First phase of human trials are complete
A potential vaccine against hepatitis C, a liver disease that affects at least 130 million people worldwide, has been found safe in people.
The results of a human trial, which indicate the vaccine can boost the immune system safely, are welcome news, said study co-author Ellie Barnes, M.D., of the University of Oxford in England. “We hope it will have the capacity to prevent people from being infected,” she said, “and that’s something we really need.”
About 1 percent of Americans have chronic hepatitis C, usually transmitted through infected blood. A new drug, Sovaldi, received Food and Drug Administration (FDA) approval late last year and has a high success rate in treatment of the disease, but it’s expensive, costing $1,000 per day, or $84,000 for a 12-week course. Another shortcoming: The pricey new meds don’t work as well in patients with advanced liver disease, and they don’t prevent reinfection.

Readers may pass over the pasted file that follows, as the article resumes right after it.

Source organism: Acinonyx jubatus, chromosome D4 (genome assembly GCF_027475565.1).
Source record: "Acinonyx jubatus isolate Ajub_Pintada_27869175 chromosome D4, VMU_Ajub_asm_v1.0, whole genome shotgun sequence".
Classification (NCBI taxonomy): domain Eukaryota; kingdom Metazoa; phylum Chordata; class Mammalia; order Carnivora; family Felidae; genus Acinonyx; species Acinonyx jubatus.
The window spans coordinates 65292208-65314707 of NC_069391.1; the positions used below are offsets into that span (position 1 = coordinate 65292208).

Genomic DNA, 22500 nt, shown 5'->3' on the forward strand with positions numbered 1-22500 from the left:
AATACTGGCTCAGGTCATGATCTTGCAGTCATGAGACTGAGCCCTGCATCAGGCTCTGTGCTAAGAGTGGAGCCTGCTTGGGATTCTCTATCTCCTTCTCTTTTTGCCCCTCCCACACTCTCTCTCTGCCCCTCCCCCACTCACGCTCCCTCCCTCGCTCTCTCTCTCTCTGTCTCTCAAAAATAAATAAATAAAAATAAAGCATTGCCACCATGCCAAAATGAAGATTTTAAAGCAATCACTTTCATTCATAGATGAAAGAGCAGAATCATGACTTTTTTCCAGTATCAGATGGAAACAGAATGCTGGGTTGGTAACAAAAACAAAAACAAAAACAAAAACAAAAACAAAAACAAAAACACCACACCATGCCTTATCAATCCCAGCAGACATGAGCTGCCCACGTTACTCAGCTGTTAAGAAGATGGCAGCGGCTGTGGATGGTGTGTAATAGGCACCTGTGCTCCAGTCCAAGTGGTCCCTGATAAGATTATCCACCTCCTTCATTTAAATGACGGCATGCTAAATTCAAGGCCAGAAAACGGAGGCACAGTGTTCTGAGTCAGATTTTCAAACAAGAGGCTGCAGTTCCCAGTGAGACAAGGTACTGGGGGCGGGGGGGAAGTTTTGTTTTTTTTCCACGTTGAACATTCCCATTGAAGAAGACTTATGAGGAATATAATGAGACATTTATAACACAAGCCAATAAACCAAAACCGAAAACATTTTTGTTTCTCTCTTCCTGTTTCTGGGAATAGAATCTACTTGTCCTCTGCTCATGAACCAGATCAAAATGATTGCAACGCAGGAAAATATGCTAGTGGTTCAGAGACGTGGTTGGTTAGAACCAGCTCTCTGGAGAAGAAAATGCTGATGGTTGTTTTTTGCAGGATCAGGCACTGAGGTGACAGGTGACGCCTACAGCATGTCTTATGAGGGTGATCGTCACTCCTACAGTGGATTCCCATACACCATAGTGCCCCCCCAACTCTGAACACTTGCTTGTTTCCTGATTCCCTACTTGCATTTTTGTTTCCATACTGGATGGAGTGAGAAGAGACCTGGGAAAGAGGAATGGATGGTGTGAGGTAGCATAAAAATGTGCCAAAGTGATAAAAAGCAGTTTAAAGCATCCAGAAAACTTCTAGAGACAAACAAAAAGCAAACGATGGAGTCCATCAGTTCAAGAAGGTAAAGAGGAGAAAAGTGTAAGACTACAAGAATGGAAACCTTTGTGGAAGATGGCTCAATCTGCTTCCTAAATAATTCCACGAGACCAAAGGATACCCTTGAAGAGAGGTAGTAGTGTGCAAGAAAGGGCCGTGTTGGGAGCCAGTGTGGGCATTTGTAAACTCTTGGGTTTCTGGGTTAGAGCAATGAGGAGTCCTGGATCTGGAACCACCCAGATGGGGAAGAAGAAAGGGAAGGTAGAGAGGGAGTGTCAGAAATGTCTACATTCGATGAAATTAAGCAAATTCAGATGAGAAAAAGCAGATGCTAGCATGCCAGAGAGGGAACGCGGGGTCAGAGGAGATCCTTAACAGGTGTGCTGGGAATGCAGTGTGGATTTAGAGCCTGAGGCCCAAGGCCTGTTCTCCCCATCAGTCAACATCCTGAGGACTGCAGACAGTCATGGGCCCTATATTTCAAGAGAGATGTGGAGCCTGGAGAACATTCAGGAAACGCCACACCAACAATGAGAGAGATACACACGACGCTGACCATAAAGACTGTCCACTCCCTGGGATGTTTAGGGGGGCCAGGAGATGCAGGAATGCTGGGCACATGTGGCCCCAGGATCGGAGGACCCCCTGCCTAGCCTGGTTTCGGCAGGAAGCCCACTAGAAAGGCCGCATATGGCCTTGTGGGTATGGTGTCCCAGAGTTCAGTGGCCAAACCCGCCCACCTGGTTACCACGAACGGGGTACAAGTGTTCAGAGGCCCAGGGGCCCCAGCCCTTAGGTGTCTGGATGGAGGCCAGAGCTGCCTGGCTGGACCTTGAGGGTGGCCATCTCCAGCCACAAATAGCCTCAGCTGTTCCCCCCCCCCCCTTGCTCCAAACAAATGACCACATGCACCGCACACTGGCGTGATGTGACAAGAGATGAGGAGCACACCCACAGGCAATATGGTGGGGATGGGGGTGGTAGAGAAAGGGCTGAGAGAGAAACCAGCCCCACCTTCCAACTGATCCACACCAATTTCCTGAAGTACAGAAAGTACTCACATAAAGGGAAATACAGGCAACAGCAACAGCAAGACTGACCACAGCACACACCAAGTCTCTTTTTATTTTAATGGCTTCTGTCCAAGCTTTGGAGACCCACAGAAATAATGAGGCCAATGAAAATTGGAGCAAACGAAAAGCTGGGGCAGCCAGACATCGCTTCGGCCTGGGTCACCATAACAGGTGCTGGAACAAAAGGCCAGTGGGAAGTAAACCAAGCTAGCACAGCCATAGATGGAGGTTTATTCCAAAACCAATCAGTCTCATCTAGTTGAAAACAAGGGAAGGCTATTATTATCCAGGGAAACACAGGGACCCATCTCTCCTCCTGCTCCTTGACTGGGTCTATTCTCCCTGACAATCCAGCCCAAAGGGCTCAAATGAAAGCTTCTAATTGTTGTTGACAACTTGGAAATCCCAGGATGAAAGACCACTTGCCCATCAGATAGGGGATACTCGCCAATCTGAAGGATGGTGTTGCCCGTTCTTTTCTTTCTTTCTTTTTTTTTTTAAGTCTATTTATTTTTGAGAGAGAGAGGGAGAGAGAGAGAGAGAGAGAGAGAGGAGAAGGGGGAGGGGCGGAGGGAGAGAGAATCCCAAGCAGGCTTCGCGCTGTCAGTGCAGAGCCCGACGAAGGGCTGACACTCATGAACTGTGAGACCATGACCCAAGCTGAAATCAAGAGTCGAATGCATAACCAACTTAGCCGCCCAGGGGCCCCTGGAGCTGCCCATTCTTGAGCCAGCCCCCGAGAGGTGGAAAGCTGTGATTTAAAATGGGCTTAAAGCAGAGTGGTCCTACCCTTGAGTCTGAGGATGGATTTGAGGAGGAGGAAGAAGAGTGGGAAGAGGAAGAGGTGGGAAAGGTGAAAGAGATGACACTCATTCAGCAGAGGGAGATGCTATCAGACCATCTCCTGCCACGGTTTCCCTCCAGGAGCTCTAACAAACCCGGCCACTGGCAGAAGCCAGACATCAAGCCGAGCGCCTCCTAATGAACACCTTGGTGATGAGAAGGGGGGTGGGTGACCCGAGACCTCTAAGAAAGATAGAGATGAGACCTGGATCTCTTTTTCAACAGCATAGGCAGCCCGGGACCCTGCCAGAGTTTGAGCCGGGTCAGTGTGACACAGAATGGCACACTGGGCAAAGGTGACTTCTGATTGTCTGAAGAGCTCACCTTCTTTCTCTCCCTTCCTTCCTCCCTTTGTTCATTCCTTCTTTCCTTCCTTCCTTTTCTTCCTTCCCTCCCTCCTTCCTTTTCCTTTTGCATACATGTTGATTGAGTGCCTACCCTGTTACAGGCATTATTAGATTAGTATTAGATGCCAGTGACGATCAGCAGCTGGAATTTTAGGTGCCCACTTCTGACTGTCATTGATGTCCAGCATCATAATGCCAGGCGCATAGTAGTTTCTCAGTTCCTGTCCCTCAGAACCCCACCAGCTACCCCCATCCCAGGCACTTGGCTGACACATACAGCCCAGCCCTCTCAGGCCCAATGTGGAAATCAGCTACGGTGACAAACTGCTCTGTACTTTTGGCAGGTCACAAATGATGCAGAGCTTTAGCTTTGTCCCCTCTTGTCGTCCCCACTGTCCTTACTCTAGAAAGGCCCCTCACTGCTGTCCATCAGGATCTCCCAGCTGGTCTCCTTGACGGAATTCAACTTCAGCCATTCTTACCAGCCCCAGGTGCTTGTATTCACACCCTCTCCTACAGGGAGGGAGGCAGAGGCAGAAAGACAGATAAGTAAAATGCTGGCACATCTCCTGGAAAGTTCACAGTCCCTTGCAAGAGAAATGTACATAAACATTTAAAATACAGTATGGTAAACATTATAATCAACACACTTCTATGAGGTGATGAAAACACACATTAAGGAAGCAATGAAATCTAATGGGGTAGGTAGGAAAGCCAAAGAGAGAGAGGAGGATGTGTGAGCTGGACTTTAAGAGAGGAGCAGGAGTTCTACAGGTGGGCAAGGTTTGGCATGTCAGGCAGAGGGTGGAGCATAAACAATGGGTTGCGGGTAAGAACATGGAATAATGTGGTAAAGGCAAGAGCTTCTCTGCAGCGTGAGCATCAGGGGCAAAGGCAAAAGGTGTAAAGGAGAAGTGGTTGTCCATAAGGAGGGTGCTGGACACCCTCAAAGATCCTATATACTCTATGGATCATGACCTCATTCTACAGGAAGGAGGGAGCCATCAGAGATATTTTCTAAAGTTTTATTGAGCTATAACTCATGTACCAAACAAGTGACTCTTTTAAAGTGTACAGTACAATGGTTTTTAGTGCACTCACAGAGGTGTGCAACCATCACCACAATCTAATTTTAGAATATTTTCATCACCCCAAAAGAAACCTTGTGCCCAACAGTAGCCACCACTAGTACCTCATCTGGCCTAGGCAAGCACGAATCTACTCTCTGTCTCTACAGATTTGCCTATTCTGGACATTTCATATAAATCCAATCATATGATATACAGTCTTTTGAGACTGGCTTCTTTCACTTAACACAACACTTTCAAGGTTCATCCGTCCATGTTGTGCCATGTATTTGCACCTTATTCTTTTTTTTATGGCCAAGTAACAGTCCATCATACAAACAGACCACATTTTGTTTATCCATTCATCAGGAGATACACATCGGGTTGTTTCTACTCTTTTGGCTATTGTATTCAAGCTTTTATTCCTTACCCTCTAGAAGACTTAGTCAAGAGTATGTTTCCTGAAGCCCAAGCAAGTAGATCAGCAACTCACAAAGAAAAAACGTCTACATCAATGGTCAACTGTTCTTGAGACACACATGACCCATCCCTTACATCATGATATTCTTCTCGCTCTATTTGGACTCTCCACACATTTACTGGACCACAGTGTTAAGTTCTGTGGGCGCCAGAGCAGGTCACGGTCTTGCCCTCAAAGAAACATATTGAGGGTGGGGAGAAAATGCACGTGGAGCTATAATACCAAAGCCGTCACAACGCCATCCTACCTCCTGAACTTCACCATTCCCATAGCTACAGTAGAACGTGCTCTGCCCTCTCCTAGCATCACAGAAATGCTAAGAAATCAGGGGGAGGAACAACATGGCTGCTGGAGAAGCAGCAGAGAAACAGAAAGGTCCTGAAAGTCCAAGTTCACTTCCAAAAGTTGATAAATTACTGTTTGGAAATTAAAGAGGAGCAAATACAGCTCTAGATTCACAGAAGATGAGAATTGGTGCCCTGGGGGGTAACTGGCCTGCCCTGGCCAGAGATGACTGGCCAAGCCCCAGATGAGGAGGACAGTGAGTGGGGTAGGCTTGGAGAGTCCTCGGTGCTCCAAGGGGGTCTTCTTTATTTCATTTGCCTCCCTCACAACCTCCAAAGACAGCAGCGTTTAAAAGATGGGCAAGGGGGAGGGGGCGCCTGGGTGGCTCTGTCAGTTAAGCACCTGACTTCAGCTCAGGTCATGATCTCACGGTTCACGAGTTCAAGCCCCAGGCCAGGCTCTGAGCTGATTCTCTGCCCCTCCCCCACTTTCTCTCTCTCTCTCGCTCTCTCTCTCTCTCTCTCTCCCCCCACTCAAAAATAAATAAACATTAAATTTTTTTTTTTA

Creating a vaccine for hepatitis C has been slow in coming because the germs trick the immune system. “They can put on a disguise and prevent antibodies from seeing them,” Dr. Barnes said. “What we’re trying to do is develop a T-cell vaccine, which works by inducing T cells, a totally different part of the immune system.”
In the first phase of human trials, researchers tested parts of the vaccine in 15 people and it was well tolerated with only mild side effects. Two more stages of research in larger groups of people are needed before the vaccine can receive FDA approval.